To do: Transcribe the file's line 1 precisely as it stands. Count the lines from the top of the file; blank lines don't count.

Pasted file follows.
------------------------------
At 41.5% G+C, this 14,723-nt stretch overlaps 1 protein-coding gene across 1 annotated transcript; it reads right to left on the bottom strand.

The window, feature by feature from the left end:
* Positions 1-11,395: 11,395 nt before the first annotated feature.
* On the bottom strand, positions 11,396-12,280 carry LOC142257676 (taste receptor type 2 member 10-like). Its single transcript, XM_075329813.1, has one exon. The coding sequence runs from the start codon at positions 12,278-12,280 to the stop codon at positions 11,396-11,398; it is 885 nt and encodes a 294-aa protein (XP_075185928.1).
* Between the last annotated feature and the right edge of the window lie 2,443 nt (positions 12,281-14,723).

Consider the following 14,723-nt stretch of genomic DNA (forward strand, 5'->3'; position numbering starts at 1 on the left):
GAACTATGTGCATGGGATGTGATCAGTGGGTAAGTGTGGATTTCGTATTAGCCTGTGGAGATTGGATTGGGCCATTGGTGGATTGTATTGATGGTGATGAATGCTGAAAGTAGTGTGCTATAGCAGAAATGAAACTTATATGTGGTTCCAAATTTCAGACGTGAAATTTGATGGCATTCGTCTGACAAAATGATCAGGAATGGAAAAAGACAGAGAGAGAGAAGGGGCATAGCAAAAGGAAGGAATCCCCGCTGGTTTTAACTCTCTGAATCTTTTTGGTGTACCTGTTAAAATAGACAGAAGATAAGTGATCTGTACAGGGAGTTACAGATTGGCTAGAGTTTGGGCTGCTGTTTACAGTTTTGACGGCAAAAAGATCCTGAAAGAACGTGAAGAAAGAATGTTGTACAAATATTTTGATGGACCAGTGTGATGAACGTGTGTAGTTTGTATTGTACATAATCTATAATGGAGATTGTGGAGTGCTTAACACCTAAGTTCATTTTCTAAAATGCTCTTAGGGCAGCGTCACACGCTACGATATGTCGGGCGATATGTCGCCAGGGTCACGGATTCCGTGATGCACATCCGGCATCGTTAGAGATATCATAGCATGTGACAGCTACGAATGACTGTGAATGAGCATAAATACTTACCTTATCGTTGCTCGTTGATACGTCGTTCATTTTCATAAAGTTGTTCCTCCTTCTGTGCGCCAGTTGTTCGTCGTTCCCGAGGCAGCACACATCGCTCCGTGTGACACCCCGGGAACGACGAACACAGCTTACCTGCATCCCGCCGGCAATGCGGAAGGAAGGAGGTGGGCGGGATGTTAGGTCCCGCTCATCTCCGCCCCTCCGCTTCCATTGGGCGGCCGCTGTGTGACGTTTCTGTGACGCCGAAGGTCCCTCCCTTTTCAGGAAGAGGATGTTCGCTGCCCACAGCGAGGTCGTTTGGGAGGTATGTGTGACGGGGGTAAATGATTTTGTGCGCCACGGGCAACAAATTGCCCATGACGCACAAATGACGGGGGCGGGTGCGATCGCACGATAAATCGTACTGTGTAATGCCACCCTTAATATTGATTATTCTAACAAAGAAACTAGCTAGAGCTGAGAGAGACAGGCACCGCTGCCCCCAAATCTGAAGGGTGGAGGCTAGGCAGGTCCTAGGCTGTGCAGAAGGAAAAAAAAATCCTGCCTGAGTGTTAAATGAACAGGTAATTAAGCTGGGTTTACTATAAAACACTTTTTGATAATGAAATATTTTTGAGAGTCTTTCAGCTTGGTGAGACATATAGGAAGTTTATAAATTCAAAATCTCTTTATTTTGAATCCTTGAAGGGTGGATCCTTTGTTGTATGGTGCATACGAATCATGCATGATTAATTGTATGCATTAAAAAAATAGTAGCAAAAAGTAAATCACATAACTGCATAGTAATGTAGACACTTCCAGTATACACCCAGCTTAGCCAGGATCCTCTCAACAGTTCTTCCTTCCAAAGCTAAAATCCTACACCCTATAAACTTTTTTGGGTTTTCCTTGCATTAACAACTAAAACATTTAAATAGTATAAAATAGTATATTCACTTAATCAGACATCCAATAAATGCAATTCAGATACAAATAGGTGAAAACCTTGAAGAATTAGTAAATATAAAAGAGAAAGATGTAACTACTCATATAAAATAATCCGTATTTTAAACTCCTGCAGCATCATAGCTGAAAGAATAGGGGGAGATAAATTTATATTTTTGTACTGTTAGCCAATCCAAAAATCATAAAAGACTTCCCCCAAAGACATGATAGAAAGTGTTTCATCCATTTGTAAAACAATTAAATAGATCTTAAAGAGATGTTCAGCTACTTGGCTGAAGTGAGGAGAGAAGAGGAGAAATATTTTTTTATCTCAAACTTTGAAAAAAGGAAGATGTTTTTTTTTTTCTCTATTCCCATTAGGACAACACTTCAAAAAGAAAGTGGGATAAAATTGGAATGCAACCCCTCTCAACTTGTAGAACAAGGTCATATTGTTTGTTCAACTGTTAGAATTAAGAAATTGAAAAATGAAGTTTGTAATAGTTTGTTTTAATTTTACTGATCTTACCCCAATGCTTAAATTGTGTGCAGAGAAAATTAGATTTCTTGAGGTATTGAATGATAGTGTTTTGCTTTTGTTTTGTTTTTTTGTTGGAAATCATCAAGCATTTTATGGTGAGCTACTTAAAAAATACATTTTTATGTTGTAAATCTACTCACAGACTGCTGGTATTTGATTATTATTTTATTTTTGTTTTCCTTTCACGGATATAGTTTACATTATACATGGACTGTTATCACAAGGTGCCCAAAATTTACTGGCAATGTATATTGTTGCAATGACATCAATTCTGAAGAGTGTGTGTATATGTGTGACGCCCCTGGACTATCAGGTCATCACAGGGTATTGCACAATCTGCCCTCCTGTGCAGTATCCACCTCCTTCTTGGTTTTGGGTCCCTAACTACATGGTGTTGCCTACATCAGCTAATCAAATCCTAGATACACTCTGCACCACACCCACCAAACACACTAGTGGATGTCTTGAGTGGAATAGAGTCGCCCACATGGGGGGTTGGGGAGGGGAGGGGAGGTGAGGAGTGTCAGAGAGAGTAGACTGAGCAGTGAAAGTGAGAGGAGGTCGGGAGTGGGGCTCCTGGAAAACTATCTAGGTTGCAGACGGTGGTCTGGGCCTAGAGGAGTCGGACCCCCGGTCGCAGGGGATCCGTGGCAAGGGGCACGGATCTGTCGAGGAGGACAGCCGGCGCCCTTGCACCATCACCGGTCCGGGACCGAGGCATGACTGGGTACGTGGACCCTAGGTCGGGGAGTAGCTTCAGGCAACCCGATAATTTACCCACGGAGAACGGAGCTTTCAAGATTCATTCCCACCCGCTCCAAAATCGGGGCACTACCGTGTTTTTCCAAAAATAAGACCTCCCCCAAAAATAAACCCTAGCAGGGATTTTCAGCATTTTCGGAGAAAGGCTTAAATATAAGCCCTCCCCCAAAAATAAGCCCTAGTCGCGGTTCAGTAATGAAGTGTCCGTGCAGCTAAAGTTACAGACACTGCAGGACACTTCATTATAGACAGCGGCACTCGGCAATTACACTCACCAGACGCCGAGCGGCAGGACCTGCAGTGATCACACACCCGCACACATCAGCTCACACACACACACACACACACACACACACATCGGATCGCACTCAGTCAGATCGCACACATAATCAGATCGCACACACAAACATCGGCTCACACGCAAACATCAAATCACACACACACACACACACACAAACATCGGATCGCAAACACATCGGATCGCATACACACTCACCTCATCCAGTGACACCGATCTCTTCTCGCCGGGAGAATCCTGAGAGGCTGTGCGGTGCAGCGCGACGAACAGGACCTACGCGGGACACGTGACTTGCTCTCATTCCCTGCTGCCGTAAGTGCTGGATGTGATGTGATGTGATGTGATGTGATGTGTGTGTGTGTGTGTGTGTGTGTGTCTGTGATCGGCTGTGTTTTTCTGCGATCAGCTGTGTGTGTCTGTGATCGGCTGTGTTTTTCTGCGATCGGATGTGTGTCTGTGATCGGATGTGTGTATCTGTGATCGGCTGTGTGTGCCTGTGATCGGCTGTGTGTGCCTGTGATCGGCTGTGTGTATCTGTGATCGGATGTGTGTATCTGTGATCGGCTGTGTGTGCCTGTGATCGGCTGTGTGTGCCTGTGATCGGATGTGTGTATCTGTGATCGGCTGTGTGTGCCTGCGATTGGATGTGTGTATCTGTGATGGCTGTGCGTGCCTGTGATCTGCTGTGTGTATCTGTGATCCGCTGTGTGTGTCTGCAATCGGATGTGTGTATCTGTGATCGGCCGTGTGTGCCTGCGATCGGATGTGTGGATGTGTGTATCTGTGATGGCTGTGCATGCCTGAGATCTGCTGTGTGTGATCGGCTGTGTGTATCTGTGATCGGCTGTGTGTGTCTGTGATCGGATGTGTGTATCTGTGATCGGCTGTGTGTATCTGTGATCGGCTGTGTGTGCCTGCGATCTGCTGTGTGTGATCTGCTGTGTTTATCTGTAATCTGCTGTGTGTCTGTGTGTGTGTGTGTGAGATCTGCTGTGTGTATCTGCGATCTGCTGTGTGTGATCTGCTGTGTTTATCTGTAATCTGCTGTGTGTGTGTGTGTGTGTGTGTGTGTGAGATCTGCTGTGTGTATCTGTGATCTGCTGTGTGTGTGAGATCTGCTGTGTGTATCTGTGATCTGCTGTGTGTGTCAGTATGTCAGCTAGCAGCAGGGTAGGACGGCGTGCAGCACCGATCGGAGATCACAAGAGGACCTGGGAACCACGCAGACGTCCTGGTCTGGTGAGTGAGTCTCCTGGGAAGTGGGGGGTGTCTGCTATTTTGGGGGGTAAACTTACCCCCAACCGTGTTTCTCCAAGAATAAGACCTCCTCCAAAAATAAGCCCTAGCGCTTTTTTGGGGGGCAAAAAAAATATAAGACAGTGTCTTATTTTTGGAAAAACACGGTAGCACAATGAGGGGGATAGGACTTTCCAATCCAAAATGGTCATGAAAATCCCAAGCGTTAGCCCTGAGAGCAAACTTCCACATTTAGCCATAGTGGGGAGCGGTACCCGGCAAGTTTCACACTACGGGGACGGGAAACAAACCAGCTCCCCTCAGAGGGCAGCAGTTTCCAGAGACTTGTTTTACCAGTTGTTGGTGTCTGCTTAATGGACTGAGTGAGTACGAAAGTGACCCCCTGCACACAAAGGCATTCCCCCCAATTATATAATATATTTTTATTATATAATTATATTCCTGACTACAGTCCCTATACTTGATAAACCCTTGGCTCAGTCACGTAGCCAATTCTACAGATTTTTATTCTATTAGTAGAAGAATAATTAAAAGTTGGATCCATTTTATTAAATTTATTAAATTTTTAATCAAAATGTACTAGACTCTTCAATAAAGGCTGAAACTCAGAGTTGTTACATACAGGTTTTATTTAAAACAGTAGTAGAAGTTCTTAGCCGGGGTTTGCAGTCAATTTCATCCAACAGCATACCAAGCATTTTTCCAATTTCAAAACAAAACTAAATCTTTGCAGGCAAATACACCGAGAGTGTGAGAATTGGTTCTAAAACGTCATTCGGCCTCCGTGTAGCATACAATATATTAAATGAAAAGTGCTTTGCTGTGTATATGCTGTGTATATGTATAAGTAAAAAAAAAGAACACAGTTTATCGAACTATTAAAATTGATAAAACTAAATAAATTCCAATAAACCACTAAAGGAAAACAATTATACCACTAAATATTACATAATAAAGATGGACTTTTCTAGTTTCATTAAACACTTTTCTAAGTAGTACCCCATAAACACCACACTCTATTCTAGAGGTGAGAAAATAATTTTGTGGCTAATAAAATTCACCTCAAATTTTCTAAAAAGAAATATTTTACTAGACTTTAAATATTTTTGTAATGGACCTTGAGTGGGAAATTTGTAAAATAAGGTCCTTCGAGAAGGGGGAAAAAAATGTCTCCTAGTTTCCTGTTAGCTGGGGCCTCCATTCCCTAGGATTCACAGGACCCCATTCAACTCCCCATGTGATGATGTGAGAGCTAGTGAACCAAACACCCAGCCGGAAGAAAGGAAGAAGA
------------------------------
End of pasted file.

At 41.5% G+C, this 14,723-nt stretch overlaps 1 protein-coding gene across 1 annotated transcript; it reads right to left on the bottom strand.